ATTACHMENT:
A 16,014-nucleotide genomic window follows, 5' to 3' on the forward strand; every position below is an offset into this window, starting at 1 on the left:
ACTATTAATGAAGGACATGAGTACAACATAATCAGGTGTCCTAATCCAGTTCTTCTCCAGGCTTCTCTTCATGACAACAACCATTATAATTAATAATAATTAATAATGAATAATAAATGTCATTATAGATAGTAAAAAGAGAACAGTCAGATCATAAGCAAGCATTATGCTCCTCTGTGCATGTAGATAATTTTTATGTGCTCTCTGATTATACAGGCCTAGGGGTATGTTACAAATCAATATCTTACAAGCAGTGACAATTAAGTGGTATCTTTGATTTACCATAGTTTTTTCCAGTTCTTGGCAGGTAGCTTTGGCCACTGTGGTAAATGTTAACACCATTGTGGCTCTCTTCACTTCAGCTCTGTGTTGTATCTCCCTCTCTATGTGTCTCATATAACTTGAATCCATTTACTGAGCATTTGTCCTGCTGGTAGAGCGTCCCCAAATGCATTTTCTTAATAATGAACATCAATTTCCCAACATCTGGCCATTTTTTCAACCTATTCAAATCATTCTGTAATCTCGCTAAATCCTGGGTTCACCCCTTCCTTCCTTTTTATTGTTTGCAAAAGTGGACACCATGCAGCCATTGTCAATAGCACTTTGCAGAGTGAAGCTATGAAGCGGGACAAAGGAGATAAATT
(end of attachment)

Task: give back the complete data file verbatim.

A 16,014-nucleotide genomic window follows, 5' to 3' on the forward strand; every position below is an offset into this window, starting at 1 on the left:
ACTATTAATGAAGGACATGAGTACAACATAATCAGGTGTCCTAATCCAGTTCTTCTCCAGGCTTCTCTTCATGACAACAACCATTATAATTAATAATAATTAATAATGAATAATAAATGTCATTATAGATAGTAAAAAGAGAACAGTCAGATCATAAGCAAGCATTATGCTCCTCTGTGCATGTAGATAATTTTTATGTGCTCTCTGATTATACAGGCCTAGGGGTATGTTACAAATCAATATCTTACAAGCAGTGACAATTAAGTGGTATCTTTGATTTACCATAGTTTTTTCCAGTTCTTGGCAGGTAGCTTTGGCCACTGTGGTAAATGTTAACACCATTGTGGCTCTCTTCACTTCAGCTCTGTGTTGTATCTCCCTCTCTATGTGTCTCATATAACTTGAATCCATTTACTGAGCATTTGTCCTGCTGGTAGAGCGTCCCCAAATGCATTTTCTTAATAATGAACATCAATTTCCCAACATCTGGCCATTTTTTCAACCTATTCAAATCATTCTGTAATCTCGCTAAATCCTGGGTTCACCCCTTCCTTCCTTTTTATTGTTTGCAAAAGTGGACACCATGCAGCCATTGTCAATAGCACTTTGCAGAGTGAAGCTATGAAGCGGGACAAAGGAGATAAATT